Roads existed long before railways - indeed many still follow the route of ancient trackways or later Roman roads. But within small communities, pathways became worn as people made their way to certain landmarks, such as the local mill; the nearest ford; the safest way to a hill-top fort and so over the years these paths became firmly defined routes.

In Alstone with its two mills the route to these mills can be seen on the 1776 map to the NW of The High Street, for Cheltenham, at that time was only one main street. Alstone began at the town's end, later to become Townsend Street.

Almost certainly Sandfield Road (now Arle Road) was one of the earliest paths to Arle Village. For at that time there was no other route. Alstone Lane remained a trackway and unpaved throughout its length till after the last war. Tewkesbury Road - an extension of the High Street did not follow the route we know today, but passed down Kingsditch Lane through Brockhampton and the original road to Gloucester, from Cheltenham ran through Hayden and Staverton.

Before Cheltenham became a borough, the upkeep of the roads was the responsibility of the Lords of the Manor through his tenants and the Manor Court Books have many entries requiring residents to repair roads or fences on pain of a fine for non-compliance.

The map of 1776 shows a road leading from the Knapp to Lower Alstone Mill. This could well have been the forerunner of Market Street, though this early track was more to the N but notice that Gloucester Road did not exist then. From rising ground on the S of the Knapp was Upper Alstone Mill and from there a road ran N between the brook (River Chelt) and Alstone, and this track would become Millbrook Street and ended opposite Sandfield Road; thus there was a close link between the two mills. From Upper Alstone Mill, then tenanted by Mr Gregory, the road ran S steeply to join another track which later became St George's Road and thus on to Bayshill.

Another ancient road shown on this map led from the Towns End (Tewkesbury Road) to Lower Alstone Mill, sometimes known as Mill Lane or the Coach Road, though it is doubtful if coaches ever went along there, but certainly pedestrians and farm wagons did. In 1782 the coach road which was owned by several people became the subject of controversy for one William Page, having some savings, had purchased it and promptly set about not only reducing the width to make himself a garden, but began to destroy the stone bridges and use the stone to make himself a house. To add insult to injury, he then locked the gate and refused passage to residents who had used that way for countless years.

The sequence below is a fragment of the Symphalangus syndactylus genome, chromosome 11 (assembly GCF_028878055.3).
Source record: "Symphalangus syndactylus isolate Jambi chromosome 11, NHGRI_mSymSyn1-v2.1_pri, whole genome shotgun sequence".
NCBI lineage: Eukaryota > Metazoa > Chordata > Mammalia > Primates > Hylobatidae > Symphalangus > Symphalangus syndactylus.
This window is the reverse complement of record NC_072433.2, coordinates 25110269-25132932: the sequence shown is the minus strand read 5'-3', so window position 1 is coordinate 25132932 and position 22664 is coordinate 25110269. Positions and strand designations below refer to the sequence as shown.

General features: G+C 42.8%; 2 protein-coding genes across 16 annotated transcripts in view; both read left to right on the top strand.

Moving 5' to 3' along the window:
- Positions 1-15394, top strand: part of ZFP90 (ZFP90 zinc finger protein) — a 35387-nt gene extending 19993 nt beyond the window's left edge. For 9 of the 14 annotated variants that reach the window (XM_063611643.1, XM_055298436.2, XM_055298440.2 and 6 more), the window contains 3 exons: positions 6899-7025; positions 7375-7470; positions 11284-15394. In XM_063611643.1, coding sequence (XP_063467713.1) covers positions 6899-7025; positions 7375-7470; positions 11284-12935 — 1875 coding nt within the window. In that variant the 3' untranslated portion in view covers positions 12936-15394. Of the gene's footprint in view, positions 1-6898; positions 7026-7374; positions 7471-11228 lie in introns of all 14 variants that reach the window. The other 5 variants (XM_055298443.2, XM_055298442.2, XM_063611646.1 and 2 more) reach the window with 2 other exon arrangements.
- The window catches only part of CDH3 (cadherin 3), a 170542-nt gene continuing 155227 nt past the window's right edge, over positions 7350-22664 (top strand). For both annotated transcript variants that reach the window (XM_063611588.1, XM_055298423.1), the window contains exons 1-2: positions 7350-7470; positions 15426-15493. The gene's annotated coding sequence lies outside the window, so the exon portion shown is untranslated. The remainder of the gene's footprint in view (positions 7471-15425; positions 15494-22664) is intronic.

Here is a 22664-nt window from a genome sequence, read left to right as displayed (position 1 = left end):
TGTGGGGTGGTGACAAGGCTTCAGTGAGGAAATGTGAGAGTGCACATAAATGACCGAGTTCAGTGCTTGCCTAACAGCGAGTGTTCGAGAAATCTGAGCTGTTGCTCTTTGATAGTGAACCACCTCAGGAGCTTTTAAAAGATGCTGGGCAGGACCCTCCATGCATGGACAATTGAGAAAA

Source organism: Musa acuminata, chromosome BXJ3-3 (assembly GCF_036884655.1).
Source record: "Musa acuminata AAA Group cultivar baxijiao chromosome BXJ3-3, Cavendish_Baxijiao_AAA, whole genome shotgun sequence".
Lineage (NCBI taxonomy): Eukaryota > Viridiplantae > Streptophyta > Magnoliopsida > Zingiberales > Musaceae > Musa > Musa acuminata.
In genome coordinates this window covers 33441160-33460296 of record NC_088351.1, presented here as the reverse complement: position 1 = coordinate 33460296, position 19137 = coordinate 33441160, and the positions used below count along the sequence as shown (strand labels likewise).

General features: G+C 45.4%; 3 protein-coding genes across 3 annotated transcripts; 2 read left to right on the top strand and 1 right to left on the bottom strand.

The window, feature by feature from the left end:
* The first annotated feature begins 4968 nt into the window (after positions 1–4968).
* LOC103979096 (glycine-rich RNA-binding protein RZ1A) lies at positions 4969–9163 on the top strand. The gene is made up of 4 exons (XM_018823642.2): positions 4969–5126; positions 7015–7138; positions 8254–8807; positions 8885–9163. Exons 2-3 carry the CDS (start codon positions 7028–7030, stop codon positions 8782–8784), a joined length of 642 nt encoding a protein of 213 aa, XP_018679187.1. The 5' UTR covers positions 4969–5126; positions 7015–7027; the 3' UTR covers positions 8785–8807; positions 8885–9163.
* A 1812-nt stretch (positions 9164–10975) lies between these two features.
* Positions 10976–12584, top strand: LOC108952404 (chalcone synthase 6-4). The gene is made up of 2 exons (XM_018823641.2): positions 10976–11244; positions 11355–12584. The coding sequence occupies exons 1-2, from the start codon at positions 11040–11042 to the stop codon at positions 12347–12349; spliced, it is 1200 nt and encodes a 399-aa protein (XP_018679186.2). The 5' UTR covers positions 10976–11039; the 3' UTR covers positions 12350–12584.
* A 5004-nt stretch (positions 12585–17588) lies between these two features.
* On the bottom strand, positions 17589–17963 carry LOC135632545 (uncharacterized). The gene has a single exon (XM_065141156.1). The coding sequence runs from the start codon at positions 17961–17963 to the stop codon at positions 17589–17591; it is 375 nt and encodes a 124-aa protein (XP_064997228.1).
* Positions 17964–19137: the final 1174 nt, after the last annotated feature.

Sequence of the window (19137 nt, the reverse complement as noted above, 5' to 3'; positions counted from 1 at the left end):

As the area was part of the Jesus College Holdings, the residents appealed to the representative of the College, one Thomas Hughes, to seek justice for them. A Mr Ward, a long-term tenant of Six Chimneys Farm, claimed that he had always had fee usage of the coachway and that when one John Cook, a butcher and then owner of the soil, applied to him for leave to lock the gate to keep out trespassers, they came to an amicable agreement. This stopping up of their free passage caused them great inconvenience,

A Mr Josiah Cook also complained that he was denied passage. Whether Mr Page was brought to heel, cannot be established, as there are no further papers on the subject. One must assume however, that eventually the road was opened to all and sundry and so it remained until the late 20th C when it was partly closed off after the demolition of the Gas Works and the development of the Tesco Site.